Electronic, handheld

Handheld electronic ticket-issuing machines (ETMs) are machines of a size and weight suitable for ticket issuing by roving conductors.

The objective of handheld ETMs is to provide an effective ticket issuing capability for roving conductors, comparable to the functionality of fixed ETMs as used by drivers.

Handheld ETMs consist of the following elements, packaged into a compact unit:

  • keypad
  • display (single or multi-line)
  • thermal printer
  • processor
  • memory
  • battery
  • data transfer port

The ETM is ergonomically designed to hold the unit in one hand and enter keystrokes with the other. For situations of intense use, where many tickets are issued daily, the battery may be a separate unit on a belt worn by the conductor.

Handheld ETMs are usually designed to issue the full range of ticket types and values which the conductor or driver may sell on the vehicle. The information about ticket types and values is stored in the ETM memory, often in the form of fare tables. This requires preparation of the data and their downloading to the ETMs. This can be done at the depot, or in some cases by wireless communication direct to the ETMs.

For larger organizations, handheld ETMs require an administrative structure for downloading transaction data and managing the audit and reconciliation. Nonetheless, an individual operator could use a portable ETM without such support, and the end-of-shift waybills produced by the ETM could be sufficient for purpose.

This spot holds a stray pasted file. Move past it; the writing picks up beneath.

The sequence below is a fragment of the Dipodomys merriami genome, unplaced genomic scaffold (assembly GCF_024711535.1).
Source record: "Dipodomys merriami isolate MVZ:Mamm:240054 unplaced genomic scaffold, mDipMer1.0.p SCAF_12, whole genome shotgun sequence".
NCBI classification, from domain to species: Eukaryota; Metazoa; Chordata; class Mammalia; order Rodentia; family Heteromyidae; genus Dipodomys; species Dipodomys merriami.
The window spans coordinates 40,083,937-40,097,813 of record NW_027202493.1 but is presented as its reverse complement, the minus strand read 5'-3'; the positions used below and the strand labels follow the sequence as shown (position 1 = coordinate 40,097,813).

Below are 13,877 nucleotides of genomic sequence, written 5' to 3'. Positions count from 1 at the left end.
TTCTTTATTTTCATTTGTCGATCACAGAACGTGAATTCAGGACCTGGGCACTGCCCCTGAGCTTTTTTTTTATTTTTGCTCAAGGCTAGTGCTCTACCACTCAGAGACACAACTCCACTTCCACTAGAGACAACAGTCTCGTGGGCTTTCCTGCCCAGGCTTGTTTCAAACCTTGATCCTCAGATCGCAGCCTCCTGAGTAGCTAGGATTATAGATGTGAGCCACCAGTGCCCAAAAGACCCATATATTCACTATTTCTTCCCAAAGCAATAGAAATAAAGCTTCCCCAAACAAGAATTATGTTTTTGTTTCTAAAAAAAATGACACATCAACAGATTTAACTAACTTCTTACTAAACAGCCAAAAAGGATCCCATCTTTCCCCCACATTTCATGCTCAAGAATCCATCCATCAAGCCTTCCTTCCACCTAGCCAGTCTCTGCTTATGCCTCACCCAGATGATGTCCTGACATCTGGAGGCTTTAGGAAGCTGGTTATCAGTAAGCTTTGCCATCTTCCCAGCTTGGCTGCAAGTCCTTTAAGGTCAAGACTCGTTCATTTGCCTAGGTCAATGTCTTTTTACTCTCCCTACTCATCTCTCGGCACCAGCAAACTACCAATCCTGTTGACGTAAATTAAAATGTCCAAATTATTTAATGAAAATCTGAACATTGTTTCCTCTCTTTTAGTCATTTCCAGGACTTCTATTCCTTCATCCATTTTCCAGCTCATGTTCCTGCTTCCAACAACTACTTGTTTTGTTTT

Benefits of handheld electronic ticket-issuing machines are:

  • Provides an effective ticket issuing capacity for urban, regional and inter-urban bus services.
  • Contains the full range of ticket types and fare values.
  • Can select and issue tickets quickly, using one or two keystrokes – fast when used by an experienced operator.
  • Low cost of consumables (paper rolls, ink) which are easily procured.
  • Robust technology.
  • Does not require advanced skills by either the conductor/driver or the supporting personnel.
  • Relatively low cost, affordable even in developing countries.
  • Relatively secure against personnel fraud.
  • Generates electronic data which can be transferred directly to the corporate IT systems.

Cautions with regard to handheld electronic ticket-issuing machines are:

  • Requires back-office support to generate ticket information and fare tables.
  • Need to establish an effective maintenance regime, especially when used by independent operators in locations away from the major cities.